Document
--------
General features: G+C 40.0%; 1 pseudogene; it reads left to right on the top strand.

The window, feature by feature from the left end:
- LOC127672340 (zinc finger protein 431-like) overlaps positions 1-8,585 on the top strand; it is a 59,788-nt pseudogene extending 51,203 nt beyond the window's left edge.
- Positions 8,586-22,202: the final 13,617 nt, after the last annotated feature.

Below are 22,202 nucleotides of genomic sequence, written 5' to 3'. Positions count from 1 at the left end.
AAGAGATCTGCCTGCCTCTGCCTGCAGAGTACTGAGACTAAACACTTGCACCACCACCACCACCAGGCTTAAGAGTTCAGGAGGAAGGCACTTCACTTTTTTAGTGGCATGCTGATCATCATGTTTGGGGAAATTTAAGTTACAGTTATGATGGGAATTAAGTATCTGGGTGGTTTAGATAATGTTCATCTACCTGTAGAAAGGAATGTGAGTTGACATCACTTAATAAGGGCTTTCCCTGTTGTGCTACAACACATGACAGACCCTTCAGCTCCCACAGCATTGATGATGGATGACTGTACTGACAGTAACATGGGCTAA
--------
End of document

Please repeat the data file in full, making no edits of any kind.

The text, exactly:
General features: G+C 40.0%; 1 pseudogene; it reads left to right on the top strand.

The window, feature by feature from the left end:
- LOC127672340 (zinc finger protein 431-like) overlaps positions 1-8,585 on the top strand; it is a 59,788-nt pseudogene extending 51,203 nt beyond the window's left edge.
- Positions 8,586-22,202: the final 13,617 nt, after the last annotated feature.

Below are 22,202 nucleotides of genomic sequence, written 5' to 3'. Positions count from 1 at the left end.
AAGAGATCTGCCTGCCTCTGCCTGCAGAGTACTGAGACTAAACACTTGCACCACCACCACCACCAGGCTTAAGAGTTCAGGAGGAAGGCACTTCACTTTTTTAGTGGCATGCTGATCATCATGTTTGGGGAAATTTAAGTTACAGTTATGATGGGAATTAAGTATCTGGGTGGTTTAGATAATGTTCATCTACCTGTAGAAAGGAATGTGAGTTGACATCACTTAATAAGGGCTTTCCCTGTTGTGCTACAACACATGACAGACCCTTCAGCTCCCACAGCATTGATGATGGATGACTGTACTGACAGTAACATGGGCTAA